While renting a sweet little cottage long enough to make certain that we were planting our roots in a neighborhood we would love, a serendipitous real estate meltdown occurred that brought the price for the home of our dreams within reach.  We found a buyer for our rental, and everybody was happy.  One of the best selling points for our dreamy new home was the seemingly low property taxes.  Emphasis on "seemingly."
Imagine our surprise when we received our property tax statement nine months later with a 40% tax increase.
Part II - Follow the yellow brick road
After numerous calls to the Assessor's Office, we found that the first step toward  rectifying this situation was an appearance in front of BOPTA (that's Board of Property Tax Appeals, for those of you who speak non-acronym-ish).  Okay, fine.
We assemble a plethora of data that includes the fact that the Assessor's Office January 1 RMV (Real Market Value) for this home was 8% higher than our independent appraiser determined 55 days later on the following February 24.  The basis for thier valuation was the Assessor's Office in-person appraisal on the previous November 24.  Among possible reasons for the miscalculation was the fact that the assessor determined that there was a 1120 sq. ft. fully finished basement, when the actual finished area was 336 feet.  But the burden of proof was ours.
Prior to scheduling the appearance before BOPTA, we spoke to the Assessor's Office (many times) and were pressured (many times) to allow another in-person appraisal.  We were reticent to do so, thinking that the inflated appraisal may get even worse, but did agree to let them see the basement, which was apparently the basis for the problem.  "No can do," said the Assessor's Office.  They are an "all or nothing" kind of group, and wanted to see everything or nothing at all.
With their repeated requests, were admissions that "we didn't have to" let them in.  Okay.  We would take our chances with BOPTA.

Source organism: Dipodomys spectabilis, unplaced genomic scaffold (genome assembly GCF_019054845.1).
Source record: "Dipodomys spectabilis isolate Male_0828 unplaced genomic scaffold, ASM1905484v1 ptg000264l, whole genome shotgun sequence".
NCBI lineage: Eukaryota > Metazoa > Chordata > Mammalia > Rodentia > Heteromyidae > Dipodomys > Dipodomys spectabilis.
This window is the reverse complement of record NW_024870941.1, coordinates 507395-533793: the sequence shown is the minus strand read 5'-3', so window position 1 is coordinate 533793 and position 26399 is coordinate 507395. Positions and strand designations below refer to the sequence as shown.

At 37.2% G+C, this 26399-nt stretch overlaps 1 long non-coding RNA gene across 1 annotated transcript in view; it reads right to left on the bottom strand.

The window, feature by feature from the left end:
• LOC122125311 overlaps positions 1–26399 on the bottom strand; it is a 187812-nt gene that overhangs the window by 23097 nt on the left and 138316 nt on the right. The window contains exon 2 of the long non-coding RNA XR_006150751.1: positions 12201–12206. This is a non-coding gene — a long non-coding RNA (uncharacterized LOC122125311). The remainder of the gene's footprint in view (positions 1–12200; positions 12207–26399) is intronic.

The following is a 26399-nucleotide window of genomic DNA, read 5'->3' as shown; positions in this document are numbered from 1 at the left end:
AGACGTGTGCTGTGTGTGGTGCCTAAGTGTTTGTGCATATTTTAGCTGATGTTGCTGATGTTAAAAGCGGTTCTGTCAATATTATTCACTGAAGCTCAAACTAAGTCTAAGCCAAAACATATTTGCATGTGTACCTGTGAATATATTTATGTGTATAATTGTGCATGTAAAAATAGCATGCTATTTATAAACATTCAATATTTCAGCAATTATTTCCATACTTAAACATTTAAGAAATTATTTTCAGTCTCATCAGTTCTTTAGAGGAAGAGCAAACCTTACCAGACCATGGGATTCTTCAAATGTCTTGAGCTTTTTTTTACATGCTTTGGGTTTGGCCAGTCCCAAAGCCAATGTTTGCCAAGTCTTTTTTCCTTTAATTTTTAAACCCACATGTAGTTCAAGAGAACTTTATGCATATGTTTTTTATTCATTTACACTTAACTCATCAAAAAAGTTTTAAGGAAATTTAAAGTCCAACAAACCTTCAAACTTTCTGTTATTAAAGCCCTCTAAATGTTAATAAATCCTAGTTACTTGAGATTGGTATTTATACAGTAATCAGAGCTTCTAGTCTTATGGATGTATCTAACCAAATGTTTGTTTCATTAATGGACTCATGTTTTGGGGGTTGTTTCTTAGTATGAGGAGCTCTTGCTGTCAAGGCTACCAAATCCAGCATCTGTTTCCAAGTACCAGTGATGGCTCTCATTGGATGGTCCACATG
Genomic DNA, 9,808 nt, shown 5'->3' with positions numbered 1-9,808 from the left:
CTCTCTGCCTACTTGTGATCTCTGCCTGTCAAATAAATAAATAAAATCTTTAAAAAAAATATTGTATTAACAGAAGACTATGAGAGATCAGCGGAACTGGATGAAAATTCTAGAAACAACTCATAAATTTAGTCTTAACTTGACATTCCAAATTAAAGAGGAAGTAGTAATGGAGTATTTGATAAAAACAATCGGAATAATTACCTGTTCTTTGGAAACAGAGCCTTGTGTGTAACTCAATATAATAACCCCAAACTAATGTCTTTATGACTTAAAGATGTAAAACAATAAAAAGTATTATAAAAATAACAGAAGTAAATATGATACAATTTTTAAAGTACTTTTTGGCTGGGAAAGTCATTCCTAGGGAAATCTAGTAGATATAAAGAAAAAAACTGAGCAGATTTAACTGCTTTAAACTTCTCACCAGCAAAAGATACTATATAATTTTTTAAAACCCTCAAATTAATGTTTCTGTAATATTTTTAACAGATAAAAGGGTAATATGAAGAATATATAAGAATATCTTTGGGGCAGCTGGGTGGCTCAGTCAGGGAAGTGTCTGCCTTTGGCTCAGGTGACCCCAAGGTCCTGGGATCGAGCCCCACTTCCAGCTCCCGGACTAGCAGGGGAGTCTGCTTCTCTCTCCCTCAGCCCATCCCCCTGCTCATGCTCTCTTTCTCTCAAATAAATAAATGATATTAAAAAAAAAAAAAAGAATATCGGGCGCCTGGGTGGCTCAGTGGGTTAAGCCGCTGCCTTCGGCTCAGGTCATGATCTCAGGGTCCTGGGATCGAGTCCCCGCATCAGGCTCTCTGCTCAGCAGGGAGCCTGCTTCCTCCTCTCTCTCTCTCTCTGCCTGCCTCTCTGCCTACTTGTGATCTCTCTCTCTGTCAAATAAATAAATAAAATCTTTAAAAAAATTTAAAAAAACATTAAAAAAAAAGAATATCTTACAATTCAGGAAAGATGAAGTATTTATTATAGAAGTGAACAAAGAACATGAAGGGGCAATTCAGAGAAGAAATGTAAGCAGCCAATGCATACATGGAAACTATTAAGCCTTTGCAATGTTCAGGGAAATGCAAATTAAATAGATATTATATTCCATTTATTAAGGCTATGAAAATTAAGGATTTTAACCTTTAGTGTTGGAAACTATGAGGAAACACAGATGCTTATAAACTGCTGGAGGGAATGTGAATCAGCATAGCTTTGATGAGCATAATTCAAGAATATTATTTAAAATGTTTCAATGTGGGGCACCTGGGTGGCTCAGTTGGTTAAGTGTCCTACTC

The Board of Property Tax Appeals is a group of three persons who listen to your case for about 15 minutes, and make a determination of whether your property taxes are too high.  We assembled our data (appraisal, arm's length sale, pictures of the basement, etc.) and made our case to three elderly, slightly confused people who clearly never bothered to review the information.  They shared the one copy we had mailed to the Board three months ago, had difficulty locating the Addenda ("Addendum III?  Let's see here," flip, flip, flip.  "Oh, okay, I found it," said the BOPTA triumvirate leader, with obvious pride). 
Some pertinent quotes included, "This appraisal of yours isn't very long," "How do we know when these pictures of the basement were taken?", and "Property values dropped precipitously after the first of the year."  No evidentiary weight was placed on the fact that the appraisal was complete, the date on which the pictures were taken was noted by the camera at the bottom of the picture and RMLS data showed that property values increased 14.8% from January 1 to February 28.  "Your fifteen minutes are up," they said after ignoring our responses.  "If you disagree with our findings, here's a booklet that shows you the next steps you can take."
Two weeks later, BOPTA informed us by letter that they lowered our Real Market Value by 3.7% and kept our taxes just the same.
Would we care to critique the experience?
Part IV - The Magistrate
Tearing the critique form into tiny pieces, we moved along to the next step.  This required a $75 filing fee, completion of new forms enumerating (again) the reason(s) that we disagreed with the Assessor's Office, and mailing a copy to the Assessor and the Magistrate.  Our booklet noted that the basis of taxation in our state is "complicated," and gave several cites proving that description to be one of the great understatements of history.
We dutifully mailed off our paperwork, and received, almost immediately, a response from the Assessor's Office.  They agreed that we owned the house at the given address, and that it was indeed residential property.  They disagreed that the taxes were incorrect, and the burden of proof was ours.
Part V - Measure 50